Should state stem cell agency get more public funds? 

In a new report, the California Institute for Regenerative Medicine, the state’s $3 billion stem cell agency, is touting itself as a generator of jobs and revenue. Californians should take this report as a plea for more public funding, and a confession that CIRM is a bust at its original mission.

That would be to cure Parkinson’s, Alzheimer’s and a host of other diseases through embryonic stem cell research. CIRM has now been around for more than six years, but a ballpark figure for the number of cures, therapies and medical-scientific advances it has produced is zero.

The state agency played no role in recent breakthroughs such as the construction of a new windpipe for a Colombian woman. Likewise, it played no role in the restoration of sight achieved by Italian researchers. These major advances were all the result of adult stem cell research.

CIRM Chairman Robert Klein said when voters approved Proposition 71, "they expected CIRM to do two things: Deliver hope for people suffering from a range of serious health conditions, and deliver an economic boost for the state." Klein said the new report "demonstrates that we’ve delivered on the economic promise today."

The report claims 25,000 jobs and $200 million in new tax revenue through 2014. Nearly 13,000 construction jobs are expected to be created through the building of new facilities.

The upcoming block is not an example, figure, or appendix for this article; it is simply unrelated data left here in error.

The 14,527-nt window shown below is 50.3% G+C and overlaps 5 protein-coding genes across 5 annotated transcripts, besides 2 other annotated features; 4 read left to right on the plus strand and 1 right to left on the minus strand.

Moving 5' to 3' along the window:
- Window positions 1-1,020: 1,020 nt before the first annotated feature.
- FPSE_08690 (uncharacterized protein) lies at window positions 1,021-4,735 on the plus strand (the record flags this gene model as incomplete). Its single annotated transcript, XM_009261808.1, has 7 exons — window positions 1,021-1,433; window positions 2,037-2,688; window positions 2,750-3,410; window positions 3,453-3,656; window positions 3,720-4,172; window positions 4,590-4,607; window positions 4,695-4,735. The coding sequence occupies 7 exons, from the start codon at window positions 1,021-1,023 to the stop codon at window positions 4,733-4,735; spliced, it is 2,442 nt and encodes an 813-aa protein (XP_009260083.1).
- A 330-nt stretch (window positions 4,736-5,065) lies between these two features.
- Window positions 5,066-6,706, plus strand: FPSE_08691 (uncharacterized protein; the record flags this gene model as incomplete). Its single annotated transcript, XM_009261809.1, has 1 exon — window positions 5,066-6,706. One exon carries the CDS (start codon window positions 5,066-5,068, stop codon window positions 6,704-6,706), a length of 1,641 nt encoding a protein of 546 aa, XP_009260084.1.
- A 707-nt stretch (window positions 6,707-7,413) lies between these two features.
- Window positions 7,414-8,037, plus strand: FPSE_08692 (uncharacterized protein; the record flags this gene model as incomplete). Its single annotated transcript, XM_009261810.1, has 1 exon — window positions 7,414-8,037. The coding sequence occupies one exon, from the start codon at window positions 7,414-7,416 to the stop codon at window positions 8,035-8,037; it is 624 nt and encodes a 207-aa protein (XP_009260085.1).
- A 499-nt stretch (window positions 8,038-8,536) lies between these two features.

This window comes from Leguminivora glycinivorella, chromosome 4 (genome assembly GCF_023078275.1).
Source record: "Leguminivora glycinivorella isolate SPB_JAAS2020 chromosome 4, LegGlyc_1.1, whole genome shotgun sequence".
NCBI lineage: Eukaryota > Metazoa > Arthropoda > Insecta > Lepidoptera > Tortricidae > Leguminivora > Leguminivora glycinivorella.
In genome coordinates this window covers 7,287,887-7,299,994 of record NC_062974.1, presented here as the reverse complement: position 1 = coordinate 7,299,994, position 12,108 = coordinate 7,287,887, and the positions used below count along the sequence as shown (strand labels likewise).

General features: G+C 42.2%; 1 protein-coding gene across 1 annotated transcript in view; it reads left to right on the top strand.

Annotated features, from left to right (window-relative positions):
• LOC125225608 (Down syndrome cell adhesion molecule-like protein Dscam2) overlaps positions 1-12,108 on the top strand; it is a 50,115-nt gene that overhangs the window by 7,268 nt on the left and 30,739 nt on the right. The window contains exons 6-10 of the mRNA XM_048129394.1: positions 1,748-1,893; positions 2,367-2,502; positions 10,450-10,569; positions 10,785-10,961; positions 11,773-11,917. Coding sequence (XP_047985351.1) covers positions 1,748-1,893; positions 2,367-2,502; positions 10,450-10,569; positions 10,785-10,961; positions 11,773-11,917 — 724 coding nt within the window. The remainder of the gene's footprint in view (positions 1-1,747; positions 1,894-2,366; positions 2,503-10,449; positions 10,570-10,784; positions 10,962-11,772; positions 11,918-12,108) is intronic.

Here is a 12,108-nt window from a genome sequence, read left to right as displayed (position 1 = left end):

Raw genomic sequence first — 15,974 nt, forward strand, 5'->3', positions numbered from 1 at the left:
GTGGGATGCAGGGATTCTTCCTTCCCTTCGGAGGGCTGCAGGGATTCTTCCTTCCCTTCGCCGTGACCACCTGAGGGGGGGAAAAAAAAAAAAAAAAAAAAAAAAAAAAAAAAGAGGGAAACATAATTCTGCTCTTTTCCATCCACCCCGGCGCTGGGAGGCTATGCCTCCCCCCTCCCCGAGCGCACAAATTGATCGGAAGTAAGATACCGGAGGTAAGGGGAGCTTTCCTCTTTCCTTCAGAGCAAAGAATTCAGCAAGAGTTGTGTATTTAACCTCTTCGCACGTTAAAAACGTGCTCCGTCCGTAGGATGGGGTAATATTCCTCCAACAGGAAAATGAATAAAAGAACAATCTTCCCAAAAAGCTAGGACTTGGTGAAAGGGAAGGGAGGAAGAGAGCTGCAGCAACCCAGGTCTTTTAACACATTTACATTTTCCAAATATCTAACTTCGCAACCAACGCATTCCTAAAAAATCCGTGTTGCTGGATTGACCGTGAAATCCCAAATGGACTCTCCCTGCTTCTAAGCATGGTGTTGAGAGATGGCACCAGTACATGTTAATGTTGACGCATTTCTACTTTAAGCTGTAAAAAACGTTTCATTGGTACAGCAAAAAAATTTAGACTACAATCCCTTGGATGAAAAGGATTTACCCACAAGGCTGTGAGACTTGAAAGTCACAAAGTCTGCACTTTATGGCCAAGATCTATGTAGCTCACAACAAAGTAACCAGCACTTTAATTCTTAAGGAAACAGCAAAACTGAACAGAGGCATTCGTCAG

Hank Greely of Stanford University’s Center for Law and the Biosciences told the Sacramento Bee the numbers in the CIRM report "sound plausible," but held off on a full assessment.

"These are basically impacts from spending money," Greely said. "The proof of the pudding will be whether that contributes to treatments."

CIRM does run a lucrative jobs program for its own officials. According to a Los Angeles Times report, CIRM President Alan Trounson was paid $490,000 in 2009, which is much more than the $199,700 Francis S. Collins earns as director of the federal National Institutes of Health. CIRM pays co-chair Art Torres, a former state senator, $225,000.

Klein declined to take any salary until 2008, but the wealthy developer now draws $150,000. Klein is already on record that CIRM should be given another $3 billion.

CIRM is an insiders’ club essentially accountable to no one, and its job and revenue claims remain dubious. The federal government now funds embryonic stem cell research, calling into question CIRM’s reason for existence. Adult stem cell research also continues at many institutions, delivering cures and therapies CIRM has failed to produce and remains unlikely to deliver.

 

K. Lloyd Billingsley is the editorial director of the San Francisco-based Pacific Research Institute.

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